Children and safety in Jeep JL

trstefani

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When I bought my JLU Rubicon, I posted a YouTube video of how I inserted three child seats in the back seat. This morning someone posted that I was placing my children in a death trap. The post was worded poorly which makes me suspect it was drafted by a person that speaks English as a second language or perhaps an internet troll.

I suspect the post was due to the poor NCAP safety rating. As a parent, a safety rating is important to me. Please let me give potential JL buyers my two cents.

Many of us have children and love taking our children on off road adventures. I’ve owned 30 Jeeps and take my children on local mountain trails, here in Colorado. I grew up in Southern California and spent weekends camping and off roading in the desert. It was a great childhood. I want my children to have similar experiences.

I’m a family physician and served as a battalion surgeon in Iraq and Afghanistan. I’ve cared for trauma related injuries. Since the NCAT rating came out, I considered getting a different trail rig.

On looking at the NCAP videos and write-up, I see air bags deploy as they should and the passenger compartment remains intact. The side collision is rated well which is odd because the child dummy’s head hit the B pillar. The write up states that injuries to the chest and femur of the front seat occupants could occur. It does not appear injury occurred to the dummies. The offset barrier was fixed and too low. There are more SUVs and trucks on the road so the barrier should be higher. The dummies flail around, but they do so on every crash test due to physics. I question the conclusions about injuries.

It appears there is a bias to European vehicles. Further NCAP loves electronic safety measures. The features can be great but they are not a substitute for driving safely. Additionally I’ve owned high end European vehicles and all the electronic stuff loves to fail and sensors are always going bad.

My conclusion. I’m keeping my JL and don’t have any reservations with my children riding in the Jeep. I think the 1 Star NCAP rating is biased. If I collided with one of the highly rated European vehicles I question how well they will fare.





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Jondrew

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We all love our Jeeps, but I think we’d be fooling ourselves to not agree some car designs are inherently safer than others, and the Wrangler is not the king of the safety hill. Stock, wit no modifications they (like many trucks and SUVs) do not brake as well and with high centers of gravity will tend to rollover more often.

Driving style is a huge factor. It’s the one thing we are all in control of. Keep your speed down, leave room between the car in front of you, and keep aware of the nuts around you.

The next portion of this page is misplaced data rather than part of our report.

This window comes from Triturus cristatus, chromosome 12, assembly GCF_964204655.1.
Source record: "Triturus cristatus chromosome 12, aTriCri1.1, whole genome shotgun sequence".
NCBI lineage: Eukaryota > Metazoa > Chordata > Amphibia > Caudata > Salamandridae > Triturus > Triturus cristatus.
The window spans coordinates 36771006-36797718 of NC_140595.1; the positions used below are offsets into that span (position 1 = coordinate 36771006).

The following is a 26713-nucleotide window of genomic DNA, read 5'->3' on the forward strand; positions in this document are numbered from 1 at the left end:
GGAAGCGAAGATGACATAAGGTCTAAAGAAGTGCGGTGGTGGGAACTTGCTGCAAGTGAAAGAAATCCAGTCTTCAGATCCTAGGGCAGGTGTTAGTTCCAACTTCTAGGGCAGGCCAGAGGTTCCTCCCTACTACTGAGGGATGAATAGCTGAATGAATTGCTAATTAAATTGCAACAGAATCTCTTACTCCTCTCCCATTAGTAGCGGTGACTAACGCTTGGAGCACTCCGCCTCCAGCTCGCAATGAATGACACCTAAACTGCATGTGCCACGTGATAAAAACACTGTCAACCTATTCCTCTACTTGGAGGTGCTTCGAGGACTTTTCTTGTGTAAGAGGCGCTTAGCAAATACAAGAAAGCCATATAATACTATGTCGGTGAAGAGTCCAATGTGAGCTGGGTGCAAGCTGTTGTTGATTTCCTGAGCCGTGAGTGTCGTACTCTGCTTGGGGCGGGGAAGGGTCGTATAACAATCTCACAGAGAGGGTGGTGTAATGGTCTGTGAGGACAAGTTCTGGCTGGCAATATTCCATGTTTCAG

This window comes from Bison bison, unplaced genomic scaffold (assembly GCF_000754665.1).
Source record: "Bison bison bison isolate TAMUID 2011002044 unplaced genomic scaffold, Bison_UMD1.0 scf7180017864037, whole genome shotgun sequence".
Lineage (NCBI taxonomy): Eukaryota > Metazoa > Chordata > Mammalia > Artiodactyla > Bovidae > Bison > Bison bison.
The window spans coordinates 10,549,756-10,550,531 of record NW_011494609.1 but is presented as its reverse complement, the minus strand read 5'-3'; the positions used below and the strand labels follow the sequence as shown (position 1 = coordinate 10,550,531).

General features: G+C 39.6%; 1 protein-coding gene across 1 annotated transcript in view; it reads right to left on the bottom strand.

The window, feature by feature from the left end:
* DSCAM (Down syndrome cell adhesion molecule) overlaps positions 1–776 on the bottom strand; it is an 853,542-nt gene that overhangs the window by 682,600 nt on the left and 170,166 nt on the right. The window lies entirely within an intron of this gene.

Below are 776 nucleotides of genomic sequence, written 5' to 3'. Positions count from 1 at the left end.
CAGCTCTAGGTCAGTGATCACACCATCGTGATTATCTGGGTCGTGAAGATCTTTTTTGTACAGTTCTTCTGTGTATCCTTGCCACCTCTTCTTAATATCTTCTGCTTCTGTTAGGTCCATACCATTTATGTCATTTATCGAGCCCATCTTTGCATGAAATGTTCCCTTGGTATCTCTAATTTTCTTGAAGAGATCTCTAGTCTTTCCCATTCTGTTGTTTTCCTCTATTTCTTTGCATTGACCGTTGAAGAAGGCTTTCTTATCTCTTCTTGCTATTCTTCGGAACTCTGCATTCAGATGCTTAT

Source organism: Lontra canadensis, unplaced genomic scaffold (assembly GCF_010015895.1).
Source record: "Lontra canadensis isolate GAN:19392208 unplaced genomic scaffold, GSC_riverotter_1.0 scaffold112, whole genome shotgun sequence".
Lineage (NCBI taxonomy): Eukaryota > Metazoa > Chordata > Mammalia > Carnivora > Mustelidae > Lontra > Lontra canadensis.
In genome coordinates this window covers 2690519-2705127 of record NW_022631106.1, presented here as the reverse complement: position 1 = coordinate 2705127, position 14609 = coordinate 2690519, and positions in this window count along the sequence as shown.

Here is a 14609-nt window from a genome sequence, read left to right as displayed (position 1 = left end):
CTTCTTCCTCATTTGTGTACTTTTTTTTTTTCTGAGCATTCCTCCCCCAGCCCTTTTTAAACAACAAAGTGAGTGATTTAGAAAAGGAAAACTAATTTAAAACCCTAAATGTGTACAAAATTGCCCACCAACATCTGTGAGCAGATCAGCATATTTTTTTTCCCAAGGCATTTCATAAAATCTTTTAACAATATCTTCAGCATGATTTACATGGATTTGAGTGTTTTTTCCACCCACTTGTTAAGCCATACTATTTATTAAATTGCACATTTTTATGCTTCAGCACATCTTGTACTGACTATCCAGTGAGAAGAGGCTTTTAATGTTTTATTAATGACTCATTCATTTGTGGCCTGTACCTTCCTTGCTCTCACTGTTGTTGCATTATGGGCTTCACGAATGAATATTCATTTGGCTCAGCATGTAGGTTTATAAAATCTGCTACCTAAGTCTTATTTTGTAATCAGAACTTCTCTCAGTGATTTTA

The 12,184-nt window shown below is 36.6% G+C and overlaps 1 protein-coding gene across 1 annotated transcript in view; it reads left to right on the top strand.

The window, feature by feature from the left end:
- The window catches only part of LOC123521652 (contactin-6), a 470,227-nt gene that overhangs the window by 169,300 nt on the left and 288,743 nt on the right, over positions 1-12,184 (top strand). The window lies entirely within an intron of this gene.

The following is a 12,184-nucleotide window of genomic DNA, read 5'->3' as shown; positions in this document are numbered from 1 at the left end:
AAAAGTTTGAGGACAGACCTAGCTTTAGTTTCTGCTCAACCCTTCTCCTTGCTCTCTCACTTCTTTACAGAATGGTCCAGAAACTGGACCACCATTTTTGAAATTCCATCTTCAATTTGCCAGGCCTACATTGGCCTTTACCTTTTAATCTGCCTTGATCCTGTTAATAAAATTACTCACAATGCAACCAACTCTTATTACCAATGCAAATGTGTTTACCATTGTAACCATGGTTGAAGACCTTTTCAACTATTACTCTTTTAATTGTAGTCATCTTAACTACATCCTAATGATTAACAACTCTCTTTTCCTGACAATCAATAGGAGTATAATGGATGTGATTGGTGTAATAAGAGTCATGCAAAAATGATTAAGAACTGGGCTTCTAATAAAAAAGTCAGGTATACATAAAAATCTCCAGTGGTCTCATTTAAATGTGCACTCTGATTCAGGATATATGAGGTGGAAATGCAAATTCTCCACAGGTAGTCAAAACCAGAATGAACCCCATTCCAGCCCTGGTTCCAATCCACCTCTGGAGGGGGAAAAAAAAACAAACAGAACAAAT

Modern wranglers have air bags, anti lock brakes and anti skid control. In my view these are the most significant safety features a vehicle can have.
 

OldBird

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Is the JL the safest car on the road? Absolutely not. Is it safer than the JK? yes. Was the JK safer than the TJ? Yes. go on and on.

Car safety has improved massively across the board. If Safety were your only concern there would be no cars other than Volvos, Subarus and Teslas. I'm glad that these safety reviews are motivating all car companies to improve their features, as well as letting us understand what we're buying. But let's be honest, is a car that's 100 times safer than one from just 15 years ago really fair to be called a "death trap?"

If that were the case we should be outlawing any car older than 10 years old, just to be sure everyone is safe. Never mind that most people wouldn't be driving then, mostly because they couldn't afford a car.
 

CypressWrangler

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You can have the world's most safest vehicle and if the conditions are right someone is going to die in a crash. You also have miracles where people walk away from accidents where they should have died.

IMO 3 car seats in the back of a Wrangler is a bit much, but not unsafe.
 

RussJeep1

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Standardized crash tests have both their place and their limitations.

To the extent that they encourage manufacturers to design and incorporate safety features into their models and design their framework around protecting the passenger compartment in the event of a collision, such testing is good. Still more, as the testing methodology is standardized across all tested vehicles, it does, holding all else constant, allow the consumer to make comparisons among vehicles.

The problem is all else isn't constant on the road. People drive into and avoid collisions, take different risks, avoid slippery conditions or times of the day most likely to encounter drunk drivers and make decisions that a mindless safety test battering ram can't.